It seems quite surreal hearing about them declaring a drought in parts of the country. Scotland has had more rain than normal and here in the west, we’re not suffering a lack at all. If anything the opposite. In fact, as I write, it’s raining and the water butts are overflowing. It’s blinking cold as well for early June!
I’m convinced we’re suffering from climate change. We’ve always had unusual weather, even Victorian gardeners complained about poor summers, cold springs and lack of rain. The thing is we keep getting extremes. The coldest winter for 100 years, the wettest summer (a few years back) the driest spring on record, etc.
If it was simply a matter that we are getting warmer and drier, or wetter, we could cope but this uncertainty and extreme makes things very tricky. I said some years ago that coping with climate change was one of the biggest problems gardeners and growers would have to cope with. There’s a short article here about it: Coping with Climate Change
For those in the drought stricken east, there’s an article I wrote when we had the hosepipe bans on coping with dry and drought. Might be worth you reading: Growing Vegetables when there is a Hosepipe Ban as it covers some of the techniques for growing with a water shortage.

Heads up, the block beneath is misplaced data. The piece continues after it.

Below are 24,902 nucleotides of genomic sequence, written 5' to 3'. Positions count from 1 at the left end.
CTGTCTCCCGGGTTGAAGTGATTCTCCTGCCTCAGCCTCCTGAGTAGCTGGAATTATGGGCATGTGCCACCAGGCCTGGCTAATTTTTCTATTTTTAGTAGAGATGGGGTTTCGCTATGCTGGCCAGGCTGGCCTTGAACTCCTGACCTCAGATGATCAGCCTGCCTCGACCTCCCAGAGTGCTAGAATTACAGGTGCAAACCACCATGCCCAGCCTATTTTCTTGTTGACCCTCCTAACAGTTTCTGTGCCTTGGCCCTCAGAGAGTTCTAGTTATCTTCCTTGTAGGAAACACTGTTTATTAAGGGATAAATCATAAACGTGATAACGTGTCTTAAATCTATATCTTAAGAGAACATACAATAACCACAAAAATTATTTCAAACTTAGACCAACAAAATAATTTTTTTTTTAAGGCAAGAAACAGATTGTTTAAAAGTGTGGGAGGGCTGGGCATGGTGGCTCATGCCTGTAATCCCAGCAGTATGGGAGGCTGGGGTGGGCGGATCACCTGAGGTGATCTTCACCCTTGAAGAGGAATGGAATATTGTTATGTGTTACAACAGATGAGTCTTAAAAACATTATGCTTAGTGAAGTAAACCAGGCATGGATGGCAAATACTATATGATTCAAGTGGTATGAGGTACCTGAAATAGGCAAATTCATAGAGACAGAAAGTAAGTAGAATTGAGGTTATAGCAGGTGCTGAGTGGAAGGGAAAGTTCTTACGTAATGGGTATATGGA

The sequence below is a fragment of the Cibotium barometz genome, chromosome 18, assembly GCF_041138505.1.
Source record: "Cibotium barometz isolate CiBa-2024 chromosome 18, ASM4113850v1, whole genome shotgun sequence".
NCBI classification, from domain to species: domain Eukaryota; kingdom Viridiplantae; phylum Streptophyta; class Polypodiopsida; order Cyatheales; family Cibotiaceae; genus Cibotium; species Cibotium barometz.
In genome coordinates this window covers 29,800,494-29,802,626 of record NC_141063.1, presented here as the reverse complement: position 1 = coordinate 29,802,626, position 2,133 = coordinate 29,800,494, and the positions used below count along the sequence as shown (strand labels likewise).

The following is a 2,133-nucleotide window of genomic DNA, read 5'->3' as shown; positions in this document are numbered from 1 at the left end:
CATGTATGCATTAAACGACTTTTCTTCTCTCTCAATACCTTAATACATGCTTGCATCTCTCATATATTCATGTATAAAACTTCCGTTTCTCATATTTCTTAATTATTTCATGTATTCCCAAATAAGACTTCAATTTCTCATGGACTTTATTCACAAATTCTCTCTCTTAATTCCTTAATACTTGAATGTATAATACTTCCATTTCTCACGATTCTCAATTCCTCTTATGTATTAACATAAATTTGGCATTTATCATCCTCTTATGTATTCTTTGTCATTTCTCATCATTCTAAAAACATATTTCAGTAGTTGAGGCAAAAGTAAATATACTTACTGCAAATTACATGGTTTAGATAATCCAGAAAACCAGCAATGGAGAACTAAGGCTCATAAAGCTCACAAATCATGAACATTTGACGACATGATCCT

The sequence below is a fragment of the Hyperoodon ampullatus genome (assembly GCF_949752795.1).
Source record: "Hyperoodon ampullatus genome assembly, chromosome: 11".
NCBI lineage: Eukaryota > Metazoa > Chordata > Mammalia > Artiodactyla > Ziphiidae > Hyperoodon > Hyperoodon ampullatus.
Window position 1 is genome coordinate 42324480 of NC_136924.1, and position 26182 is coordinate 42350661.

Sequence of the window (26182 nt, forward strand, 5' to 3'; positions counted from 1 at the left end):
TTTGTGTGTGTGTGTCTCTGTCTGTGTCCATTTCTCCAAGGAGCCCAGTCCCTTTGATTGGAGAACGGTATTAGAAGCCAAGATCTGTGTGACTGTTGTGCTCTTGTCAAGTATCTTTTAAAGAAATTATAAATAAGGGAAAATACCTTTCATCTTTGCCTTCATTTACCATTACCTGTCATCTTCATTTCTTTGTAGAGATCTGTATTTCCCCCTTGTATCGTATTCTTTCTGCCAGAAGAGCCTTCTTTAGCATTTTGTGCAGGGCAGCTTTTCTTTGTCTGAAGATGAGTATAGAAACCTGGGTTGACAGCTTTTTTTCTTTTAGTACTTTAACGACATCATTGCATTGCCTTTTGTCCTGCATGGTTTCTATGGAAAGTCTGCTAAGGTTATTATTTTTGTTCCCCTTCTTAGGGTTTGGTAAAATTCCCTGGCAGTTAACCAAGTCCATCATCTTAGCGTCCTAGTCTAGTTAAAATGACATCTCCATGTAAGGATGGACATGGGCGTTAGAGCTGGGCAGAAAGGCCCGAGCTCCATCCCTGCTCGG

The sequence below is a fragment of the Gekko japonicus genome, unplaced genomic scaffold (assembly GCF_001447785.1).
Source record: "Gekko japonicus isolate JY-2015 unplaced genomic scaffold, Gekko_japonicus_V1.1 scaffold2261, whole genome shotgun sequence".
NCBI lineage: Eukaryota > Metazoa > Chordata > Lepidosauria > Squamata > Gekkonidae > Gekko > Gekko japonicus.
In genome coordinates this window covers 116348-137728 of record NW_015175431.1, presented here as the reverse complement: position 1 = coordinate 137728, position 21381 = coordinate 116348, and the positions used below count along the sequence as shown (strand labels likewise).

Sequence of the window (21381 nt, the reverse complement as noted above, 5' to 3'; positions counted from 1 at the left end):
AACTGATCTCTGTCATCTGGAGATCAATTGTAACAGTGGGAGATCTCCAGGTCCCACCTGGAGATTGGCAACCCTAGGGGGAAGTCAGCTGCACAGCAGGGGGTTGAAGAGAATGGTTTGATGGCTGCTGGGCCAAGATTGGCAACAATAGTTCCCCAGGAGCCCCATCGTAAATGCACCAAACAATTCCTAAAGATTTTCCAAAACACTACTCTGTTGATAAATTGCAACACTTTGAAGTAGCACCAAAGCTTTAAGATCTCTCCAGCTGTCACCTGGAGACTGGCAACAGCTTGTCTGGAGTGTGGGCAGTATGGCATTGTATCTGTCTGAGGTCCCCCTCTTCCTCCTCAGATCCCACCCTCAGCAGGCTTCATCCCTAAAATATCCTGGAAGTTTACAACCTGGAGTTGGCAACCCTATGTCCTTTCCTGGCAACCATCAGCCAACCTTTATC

Yet More Digging
It didn’t seem like a huge task when I started. Val wants a decorative garden area with a herb garden next to the house. It’s overgrown with grass, so a bit of a job to dig over but shouldn’t take more than a couple of days.
I enjoy digging over, usually. It’s physically tiring but mentally relaxing. Just in with the spade, turn over and onto the next bit. I get a wonderful night’s sleep after a session. The brain’s switched off and the body drags you into the bed. It’s so satisfying as well, looking down the plot and seeing the results of your labours.
What I hadn’t realised was that this patch must have been a sort of rubbish dump. It’s not just stones and rocks, there’s pieces of roofing slate, pottery and broken glass; and they’re a nightmare. Finding a place where you can actually get the spade into the soil is a problem and then it’s almost excavation rather than digging. I’m filling the wheelbarrow with stones etc. every 3 square yards!
When you look around an area with lots of dry stone walls, you don’t grasp just how much work was involved building them and clearing the fields. It isn’t so much that they want the walls, hedges and fences are far easier to grow or build, it’s clearing the ground. Each rock has been dug and levered out, then carted over to the wall and placed. Some of the rocks are huge, they must have taken four strong men at least to lift them.
Anyway – see next entry on setting up raised beds for the rest of Saturday.